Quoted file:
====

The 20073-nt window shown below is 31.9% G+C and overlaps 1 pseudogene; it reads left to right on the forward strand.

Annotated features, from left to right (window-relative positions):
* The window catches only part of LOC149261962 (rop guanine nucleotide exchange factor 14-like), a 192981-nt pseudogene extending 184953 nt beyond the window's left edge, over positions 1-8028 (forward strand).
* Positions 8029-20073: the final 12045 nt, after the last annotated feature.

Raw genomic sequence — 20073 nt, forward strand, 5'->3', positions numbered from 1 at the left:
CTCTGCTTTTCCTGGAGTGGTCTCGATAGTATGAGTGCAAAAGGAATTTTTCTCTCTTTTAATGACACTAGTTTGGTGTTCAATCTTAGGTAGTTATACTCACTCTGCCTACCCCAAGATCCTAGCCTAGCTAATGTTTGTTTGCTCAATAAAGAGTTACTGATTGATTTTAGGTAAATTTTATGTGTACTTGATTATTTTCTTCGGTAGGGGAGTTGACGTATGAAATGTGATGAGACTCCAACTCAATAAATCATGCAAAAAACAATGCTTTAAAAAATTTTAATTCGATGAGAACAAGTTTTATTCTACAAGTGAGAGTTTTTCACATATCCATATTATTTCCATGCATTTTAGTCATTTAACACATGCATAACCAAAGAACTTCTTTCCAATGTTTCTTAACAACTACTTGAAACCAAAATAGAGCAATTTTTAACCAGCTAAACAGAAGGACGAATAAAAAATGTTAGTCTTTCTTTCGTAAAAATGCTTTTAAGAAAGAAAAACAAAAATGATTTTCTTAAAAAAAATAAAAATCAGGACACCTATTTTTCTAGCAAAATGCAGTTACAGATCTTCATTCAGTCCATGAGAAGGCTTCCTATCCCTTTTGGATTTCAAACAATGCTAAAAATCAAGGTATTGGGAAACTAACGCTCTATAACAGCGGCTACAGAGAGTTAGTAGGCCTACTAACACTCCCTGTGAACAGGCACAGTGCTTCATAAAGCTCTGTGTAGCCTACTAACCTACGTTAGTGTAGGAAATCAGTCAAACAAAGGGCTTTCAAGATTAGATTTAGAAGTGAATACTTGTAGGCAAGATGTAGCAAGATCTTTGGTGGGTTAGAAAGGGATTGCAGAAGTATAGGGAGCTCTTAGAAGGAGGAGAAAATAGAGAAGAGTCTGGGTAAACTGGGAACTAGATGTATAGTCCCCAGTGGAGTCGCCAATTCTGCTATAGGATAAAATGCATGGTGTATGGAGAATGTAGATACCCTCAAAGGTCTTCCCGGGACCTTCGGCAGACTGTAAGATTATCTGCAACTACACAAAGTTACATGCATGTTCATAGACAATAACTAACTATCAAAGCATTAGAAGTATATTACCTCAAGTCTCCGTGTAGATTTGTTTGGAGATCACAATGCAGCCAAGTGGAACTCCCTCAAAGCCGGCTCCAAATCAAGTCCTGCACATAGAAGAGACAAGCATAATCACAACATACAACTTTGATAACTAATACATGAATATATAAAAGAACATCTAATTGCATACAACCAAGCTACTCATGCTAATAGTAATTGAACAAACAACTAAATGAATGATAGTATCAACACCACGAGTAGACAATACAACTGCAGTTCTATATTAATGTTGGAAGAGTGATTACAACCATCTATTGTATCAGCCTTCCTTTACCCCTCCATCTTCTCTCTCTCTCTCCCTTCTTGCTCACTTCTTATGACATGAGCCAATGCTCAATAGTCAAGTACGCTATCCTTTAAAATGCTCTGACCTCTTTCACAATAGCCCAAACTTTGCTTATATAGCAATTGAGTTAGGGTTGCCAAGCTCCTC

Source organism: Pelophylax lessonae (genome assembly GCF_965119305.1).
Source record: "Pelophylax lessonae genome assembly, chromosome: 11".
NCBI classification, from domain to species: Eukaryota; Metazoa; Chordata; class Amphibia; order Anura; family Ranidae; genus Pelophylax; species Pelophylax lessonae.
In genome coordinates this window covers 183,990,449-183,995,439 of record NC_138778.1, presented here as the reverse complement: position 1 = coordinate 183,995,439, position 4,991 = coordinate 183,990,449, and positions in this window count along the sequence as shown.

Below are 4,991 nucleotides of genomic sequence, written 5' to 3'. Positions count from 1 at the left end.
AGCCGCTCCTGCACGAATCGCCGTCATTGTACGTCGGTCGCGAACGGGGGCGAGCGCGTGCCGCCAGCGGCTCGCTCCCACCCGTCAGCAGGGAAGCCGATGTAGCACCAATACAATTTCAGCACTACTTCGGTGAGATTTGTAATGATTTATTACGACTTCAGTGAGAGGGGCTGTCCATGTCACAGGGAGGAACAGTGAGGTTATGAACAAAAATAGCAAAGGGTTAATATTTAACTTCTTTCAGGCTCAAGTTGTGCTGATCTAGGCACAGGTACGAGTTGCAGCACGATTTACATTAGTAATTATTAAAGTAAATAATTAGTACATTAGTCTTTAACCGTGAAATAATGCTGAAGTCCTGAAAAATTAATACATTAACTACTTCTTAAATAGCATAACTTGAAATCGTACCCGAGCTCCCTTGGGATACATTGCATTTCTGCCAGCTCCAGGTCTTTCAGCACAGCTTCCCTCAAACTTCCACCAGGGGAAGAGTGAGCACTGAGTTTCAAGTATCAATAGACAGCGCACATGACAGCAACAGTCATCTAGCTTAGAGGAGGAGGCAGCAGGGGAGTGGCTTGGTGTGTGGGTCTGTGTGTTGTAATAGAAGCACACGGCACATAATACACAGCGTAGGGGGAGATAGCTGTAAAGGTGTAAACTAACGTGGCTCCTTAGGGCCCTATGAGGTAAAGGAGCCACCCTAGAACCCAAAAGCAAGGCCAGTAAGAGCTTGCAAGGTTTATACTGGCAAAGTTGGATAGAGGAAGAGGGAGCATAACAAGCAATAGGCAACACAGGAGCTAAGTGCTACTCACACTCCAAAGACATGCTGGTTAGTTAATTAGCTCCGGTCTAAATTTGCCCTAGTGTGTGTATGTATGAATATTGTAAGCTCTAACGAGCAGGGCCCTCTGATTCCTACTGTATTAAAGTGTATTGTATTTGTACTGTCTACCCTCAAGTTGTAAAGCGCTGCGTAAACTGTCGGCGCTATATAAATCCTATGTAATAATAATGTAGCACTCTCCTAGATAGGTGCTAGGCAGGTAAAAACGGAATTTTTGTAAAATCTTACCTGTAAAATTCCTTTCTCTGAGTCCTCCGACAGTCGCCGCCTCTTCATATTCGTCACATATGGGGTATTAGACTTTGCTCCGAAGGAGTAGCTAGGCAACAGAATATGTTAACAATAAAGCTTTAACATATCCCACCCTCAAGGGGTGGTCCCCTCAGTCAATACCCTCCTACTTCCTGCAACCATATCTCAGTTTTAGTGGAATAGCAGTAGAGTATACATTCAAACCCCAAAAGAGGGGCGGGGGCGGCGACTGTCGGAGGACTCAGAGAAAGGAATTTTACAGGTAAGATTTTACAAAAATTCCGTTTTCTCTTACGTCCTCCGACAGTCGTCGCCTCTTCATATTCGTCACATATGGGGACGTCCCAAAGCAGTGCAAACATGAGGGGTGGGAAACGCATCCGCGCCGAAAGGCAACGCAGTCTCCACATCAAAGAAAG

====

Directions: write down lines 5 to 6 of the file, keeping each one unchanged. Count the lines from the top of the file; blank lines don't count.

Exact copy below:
Raw genomic sequence — 20073 nt, forward strand, 5'->3', positions numbered from 1 at the left:
CTCTGCTTTTCCTGGAGTGGTCTCGATAGTATGAGTGCAAAAGGAATTTTTCTCTCTTTTAATGACACTAGTTTGGTGTTCAATCTTAGGTAGTTATACTCACTCTGCCTACCCCAAGATCCTAGCCTAGCTAATGTTTGTTTGCTCAATAAAGAGTTACTGATTGATTTTAGGTAAATTTTATGTGTACTTGATTATTTTCTTCGGTAGGGGAGTTGACGTATGAAATGTGATGAGACTCCAACTCAATAAATCATGCAAAAAACAATGCTTTAAAAAATTTTAATTCGATGAGAACAAGTTTTATTCTACAAGTGAGAGTTTTTCACATATCCATATTATTTCCATGCATTTTAGTCATTTAACACATGCATAACCAAAGAACTTCTTTCCAATGTTTCTTAACAACTACTTGAAACCAAAATAGAGCAATTTTTAACCAGCTAAACAGAAGGACGAATAAAAAATGTTAGTCTTTCTTTCGTAAAAATGCTTTTAAGAAAGAAAAACAAAAATGATTTTCTTAAAAAAAATAAAAATCAGGACACCTATTTTTCTAGCAAAATGCAGTTACAGATCTTCATTCAGTCCATGAGAAGGCTTCCTATCCCTTTTGGATTTCAAACAATGCTAAAAATCAAGGTATTGGGAAACTAACGCTCTATAACAGCGGCTACAGAGAGTTAGTAGGCCTACTAACACTCCCTGTGAACAGGCACAGTGCTTCATAAAGCTCTGTGTAGCCTACTAACCTACGTTAGTGTAGGAAATCAGTCAAACAAAGGGCTTTCAAGATTAGATTTAGAAGTGAATACTTGTAGGCAAGATGTAGCAAGATCTTTGGTGGGTTAGAAAGGGATTGCAGAAGTATAGGGAGCTCTTAGAAGGAGGAGAAAATAGAGAAGAGTCTGGGTAAACTGGGAACTAGATGTATAGTCCCCAGTGGAGTCGCCAATTCTGCTATAGGATAAAATGCATGGTGTATGGAGAATGTAGATACCCTCAAAGGTCTTCCCGGGACCTTCGGCAGACTGTAAGATTATCTGCAACTACACAAAGTTACATGCATGTTCATAGACAATAACTAACTATCAAAGCATTAGAAGTATATTACCTCAAGTCTCCGTGTAGATTTGTTTGGAGATCACAATGCAGCCAAGTGGAACTCCCTCAAAGCCGGCTCCAAATCAAGTCCTGCACATAGAAGAGACAAGCATAATCACAACATACAACTTTGATAACTAATACATGAATATATAAAAGAACATCTAATTGCATACAACCAAGCTACTCATGCTAATAGTAATTGAACAAACAACTAAATGAATGATAGTATCAACACCACGAGTAGACAATACAACTGCAGTTCTATATTAATGTTGGAAGAGTGATTACAACCATCTATTGTATCAGCCTTCCTTTACCCCTCCATCTTCTCTCTCTCTCTCCCTTCTTGCTCACTTCTTATGACATGAGCCAATGCTCAATAGTCAAGTACGCTATCCTTTAAAATGCTCTGACCTCTTTCACAATAGCCCAAACTTTGCTTATATAGCAATTGAGTTAGGGTTGCCAAGCTCCTC